Henri A. Termeer, former Chairman, President and CEO of Genzyme Corporation for nearly three decades, died suddenly on Friday night, May 12, 2017. He was 71 years old.

Henri believed you could change the world and he did so for many people suffering from devastating diseases. He often said that if we can create medicines to help people, it is our responsibility to do so no matter how complex or difficult the task. Under his leadership, he fulfilled this mission and in doing so grew Genzyme from a modest entrepreneurial venture to one of the world's leading biotechnology companies and a pioneer of some of the first treatments for rare genetic diseases. He is regarded widely as one of the founders of Boston's biotech industry.

Henri was a charismatic visionary with strong humanity and humility. His warmth, humor and optimistic nature could successfully inspire and bring people together. He took the time to talk to patients and their families to understand their needs and challenges, then was a passionate champion of finding medical solutions to help them. Many patients took the time to tell him how grateful they were for all he did to give them a chance to live a better life. In return, he told them how brave and courageous they were, inspiring him and Genzyme employees to work harder and creating a workplace that was centered around patients.

Henri was generous in his support of many colleagues and employees as a mentor and inspiration. He built a strong entrepreneurial culture based on science, innovation on behalf of the patients, and respect for individuals.

Henri was both forward-thinking and reflective. He delighted in telling the many stories of Genzyme – both successes and failures. He was especially proud of the risks taken on behalf of patients and families in the early days of Genzyme. He stayed active in biotech after leaving Genzyme and never lost his love of launching and building companies.

Widely acknowledged for his contributions to the biotechnology industry and health care field, Henri continued to support the next generation of biotech companies and health care leaders. He was generous with his time and sought after for his advice. Scores of biotech leaders consider him their mentor. Henri served on many boards of early-stage biotech companies. His intellect was also sought in the non profit world where he served as a board member of Massachusetts General Hospital, Partners Health Care, Harvard Medical School, Massachusetts Institute of Technology, Project HOPE, the Biotechnology Industry Organization (BIO), and the Pharmaceutical Research and Manufacturers Association (PHRMA). He was a member of the board of the Federal Reserve Bank of Boston from 2007-2011 and the chairman from 2010-2011. Henri was a long-time supporter of the Biomedical Science Careers Program, which provides minority students with the support and guidance needed for successful careers in biomedical science.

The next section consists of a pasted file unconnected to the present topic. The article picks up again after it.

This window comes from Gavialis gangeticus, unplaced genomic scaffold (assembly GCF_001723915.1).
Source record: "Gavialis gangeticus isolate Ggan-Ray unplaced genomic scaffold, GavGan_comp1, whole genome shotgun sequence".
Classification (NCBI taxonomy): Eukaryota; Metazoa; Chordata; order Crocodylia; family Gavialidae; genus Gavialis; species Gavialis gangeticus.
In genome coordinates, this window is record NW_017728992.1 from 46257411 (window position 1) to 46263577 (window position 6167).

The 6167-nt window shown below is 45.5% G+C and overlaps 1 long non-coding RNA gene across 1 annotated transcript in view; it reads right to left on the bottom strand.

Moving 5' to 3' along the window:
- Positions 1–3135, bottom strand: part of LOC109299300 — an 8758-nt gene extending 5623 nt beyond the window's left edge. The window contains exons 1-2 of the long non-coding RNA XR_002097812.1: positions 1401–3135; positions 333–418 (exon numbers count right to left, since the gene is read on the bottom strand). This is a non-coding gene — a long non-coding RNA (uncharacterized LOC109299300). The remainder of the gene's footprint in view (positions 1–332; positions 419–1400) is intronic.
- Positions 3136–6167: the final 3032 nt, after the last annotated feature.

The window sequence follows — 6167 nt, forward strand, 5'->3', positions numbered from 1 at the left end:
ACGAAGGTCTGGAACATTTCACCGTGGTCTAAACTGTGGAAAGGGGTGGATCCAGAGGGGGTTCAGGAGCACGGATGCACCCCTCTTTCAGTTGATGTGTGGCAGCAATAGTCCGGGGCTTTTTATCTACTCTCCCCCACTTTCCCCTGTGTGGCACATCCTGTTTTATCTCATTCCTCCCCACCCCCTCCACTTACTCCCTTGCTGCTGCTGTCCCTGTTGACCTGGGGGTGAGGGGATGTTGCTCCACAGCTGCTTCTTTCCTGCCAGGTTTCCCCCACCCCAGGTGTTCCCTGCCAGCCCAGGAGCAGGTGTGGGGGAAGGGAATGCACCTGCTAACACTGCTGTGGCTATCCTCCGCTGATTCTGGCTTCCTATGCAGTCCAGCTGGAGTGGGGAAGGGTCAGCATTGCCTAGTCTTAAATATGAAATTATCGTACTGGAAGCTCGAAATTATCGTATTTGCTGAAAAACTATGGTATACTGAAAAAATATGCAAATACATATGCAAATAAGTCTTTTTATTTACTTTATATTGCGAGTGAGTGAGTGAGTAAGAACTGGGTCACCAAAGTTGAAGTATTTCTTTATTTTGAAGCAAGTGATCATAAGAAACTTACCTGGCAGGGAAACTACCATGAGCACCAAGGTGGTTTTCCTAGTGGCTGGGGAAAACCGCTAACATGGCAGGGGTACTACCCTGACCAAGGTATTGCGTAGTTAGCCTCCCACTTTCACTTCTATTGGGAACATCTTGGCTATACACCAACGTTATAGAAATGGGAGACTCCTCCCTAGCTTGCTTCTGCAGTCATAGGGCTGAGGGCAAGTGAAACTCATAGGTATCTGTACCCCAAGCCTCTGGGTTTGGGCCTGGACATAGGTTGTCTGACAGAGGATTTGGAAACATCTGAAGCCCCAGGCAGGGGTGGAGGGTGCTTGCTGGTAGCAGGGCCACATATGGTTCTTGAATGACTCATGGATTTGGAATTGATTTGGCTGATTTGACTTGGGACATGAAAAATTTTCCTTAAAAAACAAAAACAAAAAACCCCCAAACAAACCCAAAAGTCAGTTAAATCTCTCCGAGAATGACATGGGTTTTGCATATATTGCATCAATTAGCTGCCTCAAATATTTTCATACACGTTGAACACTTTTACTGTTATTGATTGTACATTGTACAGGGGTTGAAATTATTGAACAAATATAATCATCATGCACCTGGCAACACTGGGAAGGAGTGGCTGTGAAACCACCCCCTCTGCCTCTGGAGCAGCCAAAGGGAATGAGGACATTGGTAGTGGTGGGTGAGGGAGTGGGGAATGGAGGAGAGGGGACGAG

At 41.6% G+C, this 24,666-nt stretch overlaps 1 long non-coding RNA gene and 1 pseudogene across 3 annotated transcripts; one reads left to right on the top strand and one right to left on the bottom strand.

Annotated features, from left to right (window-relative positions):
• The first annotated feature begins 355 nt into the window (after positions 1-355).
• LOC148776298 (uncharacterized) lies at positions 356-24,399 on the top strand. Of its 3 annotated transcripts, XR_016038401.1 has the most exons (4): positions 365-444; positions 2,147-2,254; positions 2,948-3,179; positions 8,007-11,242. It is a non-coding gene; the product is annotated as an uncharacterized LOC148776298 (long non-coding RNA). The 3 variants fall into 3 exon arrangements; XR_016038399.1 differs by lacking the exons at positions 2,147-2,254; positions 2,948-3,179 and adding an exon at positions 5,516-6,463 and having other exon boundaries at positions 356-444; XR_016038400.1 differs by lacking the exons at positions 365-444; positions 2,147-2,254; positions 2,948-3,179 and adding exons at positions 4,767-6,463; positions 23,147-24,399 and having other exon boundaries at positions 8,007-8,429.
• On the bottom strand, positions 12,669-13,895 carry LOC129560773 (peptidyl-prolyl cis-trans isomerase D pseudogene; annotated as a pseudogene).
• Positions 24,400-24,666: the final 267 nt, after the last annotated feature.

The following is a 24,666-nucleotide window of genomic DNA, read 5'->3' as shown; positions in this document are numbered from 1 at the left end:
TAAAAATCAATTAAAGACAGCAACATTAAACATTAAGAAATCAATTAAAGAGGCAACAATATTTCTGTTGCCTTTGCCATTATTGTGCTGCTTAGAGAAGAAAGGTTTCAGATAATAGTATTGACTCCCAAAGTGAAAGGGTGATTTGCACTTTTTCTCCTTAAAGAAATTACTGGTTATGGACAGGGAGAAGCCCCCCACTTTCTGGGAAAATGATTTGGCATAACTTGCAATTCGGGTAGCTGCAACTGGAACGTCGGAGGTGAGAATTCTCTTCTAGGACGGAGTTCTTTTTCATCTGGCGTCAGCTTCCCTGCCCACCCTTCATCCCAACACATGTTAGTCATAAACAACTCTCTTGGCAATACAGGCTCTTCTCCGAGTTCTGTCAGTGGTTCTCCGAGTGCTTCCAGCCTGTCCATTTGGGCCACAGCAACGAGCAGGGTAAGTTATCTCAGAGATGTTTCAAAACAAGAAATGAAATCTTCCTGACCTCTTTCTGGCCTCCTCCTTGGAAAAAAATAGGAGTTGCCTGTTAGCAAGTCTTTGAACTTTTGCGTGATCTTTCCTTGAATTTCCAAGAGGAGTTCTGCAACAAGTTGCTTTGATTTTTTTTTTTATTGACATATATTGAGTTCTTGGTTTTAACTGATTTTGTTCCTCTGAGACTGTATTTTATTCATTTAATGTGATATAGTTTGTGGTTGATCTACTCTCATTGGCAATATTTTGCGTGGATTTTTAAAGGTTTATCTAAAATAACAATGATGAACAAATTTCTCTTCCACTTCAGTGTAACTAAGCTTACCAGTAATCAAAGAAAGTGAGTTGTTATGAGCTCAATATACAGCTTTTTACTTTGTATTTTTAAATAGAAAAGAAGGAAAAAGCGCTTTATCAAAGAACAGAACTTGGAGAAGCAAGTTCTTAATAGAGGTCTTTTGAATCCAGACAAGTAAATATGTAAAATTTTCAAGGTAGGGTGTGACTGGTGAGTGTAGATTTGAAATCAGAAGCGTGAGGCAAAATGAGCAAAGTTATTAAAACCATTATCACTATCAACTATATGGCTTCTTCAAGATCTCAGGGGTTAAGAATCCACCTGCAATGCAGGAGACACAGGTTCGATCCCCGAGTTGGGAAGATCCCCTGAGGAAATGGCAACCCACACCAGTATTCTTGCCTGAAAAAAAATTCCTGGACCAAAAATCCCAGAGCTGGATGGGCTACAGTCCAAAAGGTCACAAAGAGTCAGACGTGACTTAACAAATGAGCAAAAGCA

More important to him than all his achievements in industry, were his family. He was a loving and devoted husband and proud father. Henri is survived by his beloved wife, Belinda and their daughter, Adriana, and his son Nicholas and wife Sophie. He was one of 6 children, and was strongly influenced by his compassionate mother. He is also survived by two sisters, Ineke and her husband Jan Wim Taminiau of France; and Marlies Verduijn of the Netherlands; and three brothers, Bert and his wife Els, Paul and his wife Mill, and Roel and wife Karen, all of the Netherlands. He was a beloved uncle to many nieces and nephews and brother-in-law to Belinda's sisters and brothers.

Henri's greatest love in life was for his wife and children. Watching his daughter perform ballet brought him so much joy. He was so proud of the beautiful young woman his daughter Adriana was becoming. Henri relished their deep conversations on world issues and politics and was thrilled when she joined her high school debate team. He took great pride in attending his son Nicholas' college graduation and wedding to Sophie and was so pleased when she became pregnant with twins. Only on Friday, did he learn he would be 'opa' (grandpa) to twin girls.

Henri's passions often involved the ocean – spending time with his family at their home in Maine and sailing on his boat, Tijuba. Family travel adventures took the Termeers to the far corners of the world and on regular trips to Europe to visit family and friends. He was a voracious reader and his library reflected his interest in business and politics.

Belinda and Henri Termeer are recognized throughout greater Boston for their generosity and involvement, together and as individuals, with concerns ranging from the arts, science, health care, education, equal opportunity and human rights. They were active supporters and Board members of WGBH, the Boston Museum of Science, and Boston Ballet.

Henri was born in Tilburg, The Netherlands on February 28, 1946. He studied economics at the Economische Hogeschool (Erasmus University, The Netherlands) and earned an MBA from the Darden Business School at the University of Virginia. Following a 10-year career with Baxter Travenol (now Baxter International), he was appointed president of Genzyme in 1983, two years after the company's founding. He became its chief executive officer in 1985 and chairman in 1988. He retired from Genzyme in June 2011 following the acquisition of Genzyme by Sanofi in a transaction valued at more than $20 billion.

Henri impacted thousands of people and he succeeded in his mission of leaving this world a better place.

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